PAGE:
US Sen. Elizabeth Warren, who has previously criticized Navient’s behavior, issued a statement commending Healey for reaching the settlement. “Navient cheated students who borrowed money to pursue their dreams and allowed them to be crushed by avoidable debt, all while the US Department of Education turned a blind eye,” Warren said.  

A student loan ombudsperson’s position was created in Healey’s office in July, under legislation that created a new licensing system for student loan servicers. In its first six months operating, Thoman, the ombudsperson, received 116 complaints against student loan servicers, of which 36 percent were against Navient.    

Healey said of her office’s student loan assistance unit, “every day they hear from borrowers trapped in mounting debt because Navient and others fail to counsel them about how to repay loans.” 

Two student loan borrowers participated in the call. Kelly Feeherry attended the now-shuttered New England Institute of Art, where she said the school promised to get her federal loans, but then took out private, variable loans, leaving her with few skills upon graduation and “outrageous lifelong debt.” She said loan forgiveness will let her regain her credit and purchase her and her husband’s first house. 

Meet the Author

Shira Schoenberg

Reporter, CommonWealth

About Shira Schoenberg

Shira Schoenberg is a reporter at CommonWealth magazine. Shira previously worked for more than seven years at the Springfield Republican/MassLive.com where she covered state politics and elections, covering topics as diverse as the launch of the legal marijuana industry, problems with the state's foster care system and the elections of U.S. Sen. Elizabeth Warren and Gov. Charlie Baker. Shira won the Massachusetts Bar Association's 2018 award for Excellence in Legal Journalism and has had several stories win awards from the New England Newspaper and Press Association. Shira covered the 2012 New Hampshire presidential primary for the Boston Globe. Before that, she worked for the Concord (N.H.) Monitor, where she wrote about state government, City Hall and Barack Obama's 2008 New Hampshire primary campaign. Shira holds a master's degree from Columbia University's Graduate School of Journalism.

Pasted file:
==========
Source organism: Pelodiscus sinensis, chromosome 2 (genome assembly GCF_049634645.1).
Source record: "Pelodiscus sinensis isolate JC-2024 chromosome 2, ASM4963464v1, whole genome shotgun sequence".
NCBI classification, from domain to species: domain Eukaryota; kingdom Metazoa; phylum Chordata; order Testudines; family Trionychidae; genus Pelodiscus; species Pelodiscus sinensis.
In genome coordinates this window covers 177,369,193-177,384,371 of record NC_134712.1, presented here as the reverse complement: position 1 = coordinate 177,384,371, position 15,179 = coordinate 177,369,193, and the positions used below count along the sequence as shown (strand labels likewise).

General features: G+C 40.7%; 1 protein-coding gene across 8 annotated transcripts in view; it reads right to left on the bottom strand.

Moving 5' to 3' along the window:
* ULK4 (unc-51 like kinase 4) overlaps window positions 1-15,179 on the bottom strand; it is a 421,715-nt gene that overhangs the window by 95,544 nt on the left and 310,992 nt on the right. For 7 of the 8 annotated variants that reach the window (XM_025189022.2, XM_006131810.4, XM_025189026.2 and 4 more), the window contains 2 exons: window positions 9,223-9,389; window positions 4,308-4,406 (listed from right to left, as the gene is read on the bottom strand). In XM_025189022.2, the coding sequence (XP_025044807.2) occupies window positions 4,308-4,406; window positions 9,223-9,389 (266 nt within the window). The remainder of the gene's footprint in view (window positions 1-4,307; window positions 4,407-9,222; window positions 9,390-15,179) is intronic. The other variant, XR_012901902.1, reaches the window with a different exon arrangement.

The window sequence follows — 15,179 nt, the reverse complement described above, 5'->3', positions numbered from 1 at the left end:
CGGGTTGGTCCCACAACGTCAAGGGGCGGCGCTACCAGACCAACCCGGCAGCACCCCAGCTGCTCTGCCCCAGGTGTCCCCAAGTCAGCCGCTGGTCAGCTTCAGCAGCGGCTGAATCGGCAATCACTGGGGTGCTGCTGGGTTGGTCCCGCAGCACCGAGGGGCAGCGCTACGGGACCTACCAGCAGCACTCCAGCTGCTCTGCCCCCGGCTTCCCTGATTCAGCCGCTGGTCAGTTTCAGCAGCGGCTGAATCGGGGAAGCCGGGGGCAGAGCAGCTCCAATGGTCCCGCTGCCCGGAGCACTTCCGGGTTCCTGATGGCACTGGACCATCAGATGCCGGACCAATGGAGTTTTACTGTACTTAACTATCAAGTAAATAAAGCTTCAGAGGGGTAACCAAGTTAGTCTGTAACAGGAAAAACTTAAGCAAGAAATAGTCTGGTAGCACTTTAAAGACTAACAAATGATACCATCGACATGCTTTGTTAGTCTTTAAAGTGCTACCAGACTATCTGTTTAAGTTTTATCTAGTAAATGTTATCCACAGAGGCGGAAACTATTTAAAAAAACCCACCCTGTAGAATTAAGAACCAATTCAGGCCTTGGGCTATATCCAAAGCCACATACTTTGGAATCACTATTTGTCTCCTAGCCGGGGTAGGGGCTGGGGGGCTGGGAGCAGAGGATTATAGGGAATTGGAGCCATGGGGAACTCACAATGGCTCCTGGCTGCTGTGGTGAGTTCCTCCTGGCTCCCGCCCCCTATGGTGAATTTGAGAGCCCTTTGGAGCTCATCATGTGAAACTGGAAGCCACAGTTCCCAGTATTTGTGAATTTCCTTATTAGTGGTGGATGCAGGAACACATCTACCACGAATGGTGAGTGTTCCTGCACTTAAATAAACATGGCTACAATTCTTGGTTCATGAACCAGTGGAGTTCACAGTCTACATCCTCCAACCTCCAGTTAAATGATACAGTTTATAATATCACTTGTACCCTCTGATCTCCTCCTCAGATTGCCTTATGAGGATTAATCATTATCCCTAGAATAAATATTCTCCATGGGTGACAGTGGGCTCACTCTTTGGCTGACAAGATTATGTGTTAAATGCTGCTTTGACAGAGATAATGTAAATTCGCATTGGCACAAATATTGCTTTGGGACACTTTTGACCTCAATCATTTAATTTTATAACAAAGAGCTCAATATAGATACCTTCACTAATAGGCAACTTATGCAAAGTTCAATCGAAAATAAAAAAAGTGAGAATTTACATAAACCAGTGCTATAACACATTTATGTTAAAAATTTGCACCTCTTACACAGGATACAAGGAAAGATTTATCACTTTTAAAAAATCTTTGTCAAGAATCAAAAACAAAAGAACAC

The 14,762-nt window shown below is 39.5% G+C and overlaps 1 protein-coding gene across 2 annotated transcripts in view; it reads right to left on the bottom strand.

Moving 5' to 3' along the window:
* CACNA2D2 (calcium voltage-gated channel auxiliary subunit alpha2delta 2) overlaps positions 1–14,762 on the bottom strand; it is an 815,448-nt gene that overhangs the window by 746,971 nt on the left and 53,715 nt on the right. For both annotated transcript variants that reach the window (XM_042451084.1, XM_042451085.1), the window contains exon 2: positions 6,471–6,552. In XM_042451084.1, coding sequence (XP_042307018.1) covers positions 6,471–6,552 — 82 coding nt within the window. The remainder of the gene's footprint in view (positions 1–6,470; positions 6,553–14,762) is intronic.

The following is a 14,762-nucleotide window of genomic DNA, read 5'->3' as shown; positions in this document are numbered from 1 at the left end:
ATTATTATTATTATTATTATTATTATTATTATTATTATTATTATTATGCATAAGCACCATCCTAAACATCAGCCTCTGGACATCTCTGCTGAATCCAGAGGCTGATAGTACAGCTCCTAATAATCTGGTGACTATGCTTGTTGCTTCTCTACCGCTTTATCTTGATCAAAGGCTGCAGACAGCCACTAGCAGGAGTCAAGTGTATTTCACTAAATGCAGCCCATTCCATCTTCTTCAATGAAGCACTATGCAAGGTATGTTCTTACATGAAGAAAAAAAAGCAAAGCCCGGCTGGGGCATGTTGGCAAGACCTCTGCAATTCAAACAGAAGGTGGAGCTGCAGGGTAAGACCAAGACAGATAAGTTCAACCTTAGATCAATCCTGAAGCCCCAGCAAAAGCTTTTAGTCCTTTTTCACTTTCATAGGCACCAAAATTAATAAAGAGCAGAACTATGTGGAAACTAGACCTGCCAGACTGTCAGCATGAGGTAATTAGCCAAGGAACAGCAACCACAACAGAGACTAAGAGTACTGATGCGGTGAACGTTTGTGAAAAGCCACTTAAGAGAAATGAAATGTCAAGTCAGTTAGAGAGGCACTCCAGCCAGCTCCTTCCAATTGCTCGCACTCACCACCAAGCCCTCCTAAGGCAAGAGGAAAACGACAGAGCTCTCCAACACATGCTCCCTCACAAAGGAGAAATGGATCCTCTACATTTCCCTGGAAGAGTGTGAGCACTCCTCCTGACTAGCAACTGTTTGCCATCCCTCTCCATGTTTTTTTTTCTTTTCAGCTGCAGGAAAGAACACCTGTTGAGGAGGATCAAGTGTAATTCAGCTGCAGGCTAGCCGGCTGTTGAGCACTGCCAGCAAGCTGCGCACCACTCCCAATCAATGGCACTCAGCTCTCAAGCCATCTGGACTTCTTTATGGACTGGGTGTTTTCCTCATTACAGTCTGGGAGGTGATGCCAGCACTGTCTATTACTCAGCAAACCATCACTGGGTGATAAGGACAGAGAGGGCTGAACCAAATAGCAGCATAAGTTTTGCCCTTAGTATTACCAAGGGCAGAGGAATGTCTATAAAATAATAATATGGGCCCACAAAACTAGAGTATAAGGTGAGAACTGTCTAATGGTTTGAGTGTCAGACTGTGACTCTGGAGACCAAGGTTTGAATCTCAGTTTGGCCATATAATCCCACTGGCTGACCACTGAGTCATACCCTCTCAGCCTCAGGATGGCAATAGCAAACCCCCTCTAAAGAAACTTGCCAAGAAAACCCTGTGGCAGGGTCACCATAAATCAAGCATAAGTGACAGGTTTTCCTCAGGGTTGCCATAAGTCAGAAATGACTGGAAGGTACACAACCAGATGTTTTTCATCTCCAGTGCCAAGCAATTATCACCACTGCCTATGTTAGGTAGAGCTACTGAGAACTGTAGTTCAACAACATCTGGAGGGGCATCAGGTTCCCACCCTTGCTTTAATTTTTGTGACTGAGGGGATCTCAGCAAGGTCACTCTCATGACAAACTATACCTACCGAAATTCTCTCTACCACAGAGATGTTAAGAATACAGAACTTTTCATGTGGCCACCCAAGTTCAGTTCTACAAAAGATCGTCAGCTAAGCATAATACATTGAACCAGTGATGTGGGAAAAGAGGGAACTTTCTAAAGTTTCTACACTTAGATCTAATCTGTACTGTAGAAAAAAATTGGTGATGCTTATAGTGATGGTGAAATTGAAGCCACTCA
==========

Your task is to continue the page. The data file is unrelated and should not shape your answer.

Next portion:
About Shira Schoenberg

Shira Schoenberg is a reporter at CommonWealth magazine. Shira previously worked for more than seven years at the Springfield Republican/MassLive.com where she covered state politics and elections, covering topics as diverse as the launch of the legal marijuana industry, problems with the state's foster care system and the elections of U.S. Sen. Elizabeth Warren and Gov. Charlie Baker. Shira won the Massachusetts Bar Association's 2018 award for Excellence in Legal Journalism and has had several stories win awards from the New England Newspaper and Press Association. Shira covered the 2012 New Hampshire presidential primary for the Boston Globe. Before that, she worked for the Concord (N.H.) Monitor, where she wrote about state government, City Hall and Barack Obama's 2008 New Hampshire primary campaign. Shira holds a master's degree from Columbia University's Graduate School of Journalism.

Another borrower, Heleena Moon, took out a loan to attend Howard University, then graduated during the recession, could not find a job, and was put in forbearance without understanding that her interest was still accruing and increasing her loan balance by thousands of dollars. 

On the call, Healey only took questions on the topic of the settlement and did not address her consideration of a run for governor.